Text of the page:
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City tax incentive program could help offset need for industrial space

Friday, December 8 2017 8:34 AM
Read more in this article from the Wichita Business Journal below!
By   –  Reporter, Wichita Business Journal

The need for more industrial-type real estate in Wichita has been talked about for some time, but it looks like the city could be doing something about it.

At its Dec. 19 meeting, the City Council is scheduled to discuss a new speculative industrial building program that would potentially offer tax abatements in the form of industrial revenue bonds to companies looking for large industrial building space.

According to city documents, each potential building project under such a program would come before the City Council for approval individually.

The program would be similar to one adopted in 2012 that led to the construction of three industrial buildings, all of which featured at least 95,000-square-feet of space. All three are currently under lease agreements.

"If they approve it, something like this will be really good for the city," says Scott Salome, an industrial advisor with NAI Martens. "I think Wichita is missing out on opportunities. I've already talked with two or three developers who are looking to put up a building. Some, if there's not a building ready to go here, they'll pass us up."

According to the city and the Greater Wichita Partnership, companies have been inquiring about the availability of warehouse space — generally at least 50,000-square-feet worth of space — but have taken their projects elsewhere because of Wichita's lack of "modern" industrial buildings.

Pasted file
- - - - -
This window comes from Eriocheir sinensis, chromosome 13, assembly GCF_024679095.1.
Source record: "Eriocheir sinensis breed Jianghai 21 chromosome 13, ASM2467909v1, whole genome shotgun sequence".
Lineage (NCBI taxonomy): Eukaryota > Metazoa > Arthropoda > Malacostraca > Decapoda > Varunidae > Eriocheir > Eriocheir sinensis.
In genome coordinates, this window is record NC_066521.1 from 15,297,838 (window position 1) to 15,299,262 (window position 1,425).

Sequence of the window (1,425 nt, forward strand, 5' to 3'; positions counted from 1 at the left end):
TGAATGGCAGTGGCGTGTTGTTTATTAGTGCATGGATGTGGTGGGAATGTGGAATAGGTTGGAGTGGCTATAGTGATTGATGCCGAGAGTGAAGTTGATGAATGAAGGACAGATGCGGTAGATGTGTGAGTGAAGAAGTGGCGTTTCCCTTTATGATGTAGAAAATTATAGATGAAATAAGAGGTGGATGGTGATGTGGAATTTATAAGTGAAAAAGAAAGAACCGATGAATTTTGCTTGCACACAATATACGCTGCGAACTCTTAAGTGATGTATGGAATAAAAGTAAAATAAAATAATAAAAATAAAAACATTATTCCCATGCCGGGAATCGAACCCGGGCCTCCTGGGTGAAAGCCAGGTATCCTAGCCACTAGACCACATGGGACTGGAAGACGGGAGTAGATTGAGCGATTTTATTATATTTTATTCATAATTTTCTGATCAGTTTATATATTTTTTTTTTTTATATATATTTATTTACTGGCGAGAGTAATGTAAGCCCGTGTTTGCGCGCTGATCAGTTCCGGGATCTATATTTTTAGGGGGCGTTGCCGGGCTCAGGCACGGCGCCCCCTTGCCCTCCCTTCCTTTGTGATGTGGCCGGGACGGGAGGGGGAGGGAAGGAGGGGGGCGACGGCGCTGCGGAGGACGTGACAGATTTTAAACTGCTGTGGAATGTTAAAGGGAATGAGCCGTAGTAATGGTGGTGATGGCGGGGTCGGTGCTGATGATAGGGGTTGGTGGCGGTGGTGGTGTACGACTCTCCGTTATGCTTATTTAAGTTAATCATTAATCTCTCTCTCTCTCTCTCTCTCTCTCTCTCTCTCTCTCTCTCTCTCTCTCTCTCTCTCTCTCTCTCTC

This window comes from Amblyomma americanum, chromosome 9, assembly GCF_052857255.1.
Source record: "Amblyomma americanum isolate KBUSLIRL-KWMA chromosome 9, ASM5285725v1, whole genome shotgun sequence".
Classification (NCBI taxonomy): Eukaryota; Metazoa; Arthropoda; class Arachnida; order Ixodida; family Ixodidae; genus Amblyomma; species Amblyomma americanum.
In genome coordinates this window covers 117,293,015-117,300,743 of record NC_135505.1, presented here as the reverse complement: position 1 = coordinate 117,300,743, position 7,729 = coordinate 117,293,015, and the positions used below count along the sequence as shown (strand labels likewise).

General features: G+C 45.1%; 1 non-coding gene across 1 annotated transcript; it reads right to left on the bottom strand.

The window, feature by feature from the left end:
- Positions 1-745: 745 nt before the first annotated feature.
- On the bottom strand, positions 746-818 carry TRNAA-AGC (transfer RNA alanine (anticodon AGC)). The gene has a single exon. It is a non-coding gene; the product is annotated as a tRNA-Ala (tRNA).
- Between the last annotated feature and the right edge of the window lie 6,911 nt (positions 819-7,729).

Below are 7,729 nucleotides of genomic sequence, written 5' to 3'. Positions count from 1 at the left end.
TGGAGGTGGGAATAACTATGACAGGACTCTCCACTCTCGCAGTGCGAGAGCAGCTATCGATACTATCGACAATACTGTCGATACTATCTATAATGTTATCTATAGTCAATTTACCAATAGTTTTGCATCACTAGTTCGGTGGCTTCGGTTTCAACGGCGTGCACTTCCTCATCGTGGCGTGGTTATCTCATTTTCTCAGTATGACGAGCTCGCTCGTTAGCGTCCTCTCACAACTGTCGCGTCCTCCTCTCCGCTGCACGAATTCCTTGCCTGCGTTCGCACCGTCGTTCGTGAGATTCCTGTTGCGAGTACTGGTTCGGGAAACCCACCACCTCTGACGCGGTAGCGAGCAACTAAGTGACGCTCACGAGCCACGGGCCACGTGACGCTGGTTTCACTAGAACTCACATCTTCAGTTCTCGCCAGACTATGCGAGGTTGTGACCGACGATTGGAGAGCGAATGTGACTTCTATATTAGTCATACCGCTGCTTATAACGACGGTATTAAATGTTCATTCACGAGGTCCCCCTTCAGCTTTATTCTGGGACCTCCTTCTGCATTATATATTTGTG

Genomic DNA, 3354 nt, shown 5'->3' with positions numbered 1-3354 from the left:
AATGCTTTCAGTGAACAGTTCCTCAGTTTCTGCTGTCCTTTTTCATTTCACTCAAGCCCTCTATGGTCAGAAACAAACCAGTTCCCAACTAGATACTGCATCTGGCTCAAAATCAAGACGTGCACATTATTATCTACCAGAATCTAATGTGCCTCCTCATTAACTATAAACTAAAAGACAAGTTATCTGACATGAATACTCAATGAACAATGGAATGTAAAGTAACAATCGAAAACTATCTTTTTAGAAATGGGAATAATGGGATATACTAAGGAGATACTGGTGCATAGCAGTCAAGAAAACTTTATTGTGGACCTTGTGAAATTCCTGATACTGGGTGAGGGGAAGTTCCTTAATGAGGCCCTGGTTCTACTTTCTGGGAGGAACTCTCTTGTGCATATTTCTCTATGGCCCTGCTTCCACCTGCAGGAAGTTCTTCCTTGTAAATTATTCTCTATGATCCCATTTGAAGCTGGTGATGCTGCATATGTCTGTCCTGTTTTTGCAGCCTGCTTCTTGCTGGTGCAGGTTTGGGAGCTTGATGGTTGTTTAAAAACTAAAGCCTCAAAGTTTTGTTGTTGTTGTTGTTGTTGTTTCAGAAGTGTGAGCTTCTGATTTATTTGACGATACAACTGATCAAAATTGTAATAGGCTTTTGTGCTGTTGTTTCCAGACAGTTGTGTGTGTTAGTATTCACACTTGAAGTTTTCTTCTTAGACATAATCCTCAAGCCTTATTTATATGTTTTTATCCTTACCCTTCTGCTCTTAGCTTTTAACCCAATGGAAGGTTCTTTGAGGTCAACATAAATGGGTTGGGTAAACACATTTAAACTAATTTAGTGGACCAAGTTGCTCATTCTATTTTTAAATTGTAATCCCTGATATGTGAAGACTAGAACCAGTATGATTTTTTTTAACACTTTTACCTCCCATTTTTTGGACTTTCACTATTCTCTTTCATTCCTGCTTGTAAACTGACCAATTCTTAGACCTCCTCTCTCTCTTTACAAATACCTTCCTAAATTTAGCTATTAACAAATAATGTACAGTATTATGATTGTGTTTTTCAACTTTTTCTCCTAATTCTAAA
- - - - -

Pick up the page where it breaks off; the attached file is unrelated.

Salome added that companies looking for less than 50,000-square-feet would also benefit from such a program because smaller spaces would likely be made available.

According to city documents, "Wichita is increasingly missing the opportunity to seriously vie for new capital and jobs investments from out-of-region users."

The Partnership relayed to the city that 14 "leads" were made roughly from September through November, though companies have been moving forward with plans in other markets because of Wichita's lack of necessary space.


"A lot of times companies will use site-selecting or consulting companies," Salome says. "If they find out that Wichita doesn't have available space, they'll just move on."

In its 2018 Wichita market forecast report, NAI Martens mentioned the issue.

"Tenants are reluctant to wait for 'build-to-suits,' thus having inventory ready to lease is vital to the market," the report said. "Recent speculative development, supported by tax abatement, has been substantially absorbed..."

Although it's only talk right now, the city has put forth the framework for what a program might look like. According to city documents, industrial revenue bonds could provide a tax abatement for up to 10 years — 95 percent abatement for the first five years and 50 percent for the second five years — and a sales tax exemption on construction materials.

Some might argue that tax abatement programs offer a tilted playing field for some companies, though Salome argues that such incentives are common.

"This would offer some relief," Salome says. "I think even some local companies would move benefit from (speculative building). Out-of-area companies, they'll go somewhere else if they can't get incentives here."

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